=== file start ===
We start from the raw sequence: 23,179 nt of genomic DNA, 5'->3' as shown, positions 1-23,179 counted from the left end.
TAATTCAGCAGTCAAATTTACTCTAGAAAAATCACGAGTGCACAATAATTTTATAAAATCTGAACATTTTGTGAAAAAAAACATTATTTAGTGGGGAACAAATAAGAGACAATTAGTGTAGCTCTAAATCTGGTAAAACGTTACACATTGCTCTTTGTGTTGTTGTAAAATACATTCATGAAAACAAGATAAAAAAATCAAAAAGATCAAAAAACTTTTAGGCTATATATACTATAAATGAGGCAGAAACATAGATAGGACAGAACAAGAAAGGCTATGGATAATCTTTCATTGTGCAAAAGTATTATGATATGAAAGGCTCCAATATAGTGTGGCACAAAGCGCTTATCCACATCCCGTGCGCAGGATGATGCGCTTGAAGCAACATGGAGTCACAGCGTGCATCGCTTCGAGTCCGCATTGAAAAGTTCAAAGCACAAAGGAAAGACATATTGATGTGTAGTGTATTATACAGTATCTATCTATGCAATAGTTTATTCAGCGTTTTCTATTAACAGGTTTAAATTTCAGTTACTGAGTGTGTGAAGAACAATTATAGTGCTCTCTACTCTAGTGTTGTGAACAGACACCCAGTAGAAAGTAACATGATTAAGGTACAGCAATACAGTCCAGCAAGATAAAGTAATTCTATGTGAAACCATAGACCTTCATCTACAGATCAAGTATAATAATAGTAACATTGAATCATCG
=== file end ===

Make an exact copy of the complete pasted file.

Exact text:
We start from the raw sequence: 23,179 nt of genomic DNA, 5'->3' as shown, positions 1-23,179 counted from the left end.
TAATTCAGCAGTCAAATTTACTCTAGAAAAATCACGAGTGCACAATAATTTTATAAAATCTGAACATTTTGTGAAAAAAAACATTATTTAGTGGGGAACAAATAAGAGACAATTAGTGTAGCTCTAAATCTGGTAAAACGTTACACATTGCTCTTTGTGTTGTTGTAAAATACATTCATGAAAACAAGATAAAAAAATCAAAAAGATCAAAAAACTTTTAGGCTATATATACTATAAATGAGGCAGAAACATAGATAGGACAGAACAAGAAAGGCTATGGATAATCTTTCATTGTGCAAAAGTATTATGATATGAAAGGCTCCAATATAGTGTGGCACAAAGCGCTTATCCACATCCCGTGCGCAGGATGATGCGCTTGAAGCAACATGGAGTCACAGCGTGCATCGCTTCGAGTCCGCATTGAAAAGTTCAAAGCACAAAGGAAAGACATATTGATGTGTAGTGTATTATACAGTATCTATCTATGCAATAGTTTATTCAGCGTTTTCTATTAACAGGTTTAAATTTCAGTTACTGAGTGTGTGAAGAACAATTATAGTGCTCTCTACTCTAGTGTTGTGAACAGACACCCAGTAGAAAGTAACATGATTAAGGTACAGCAATACAGTCCAGCAAGATAAAGTAATTCTATGTGAAACCATAGACCTTCATCTACAGATCAAGTATAATAATAGTAACATTGAATCATCG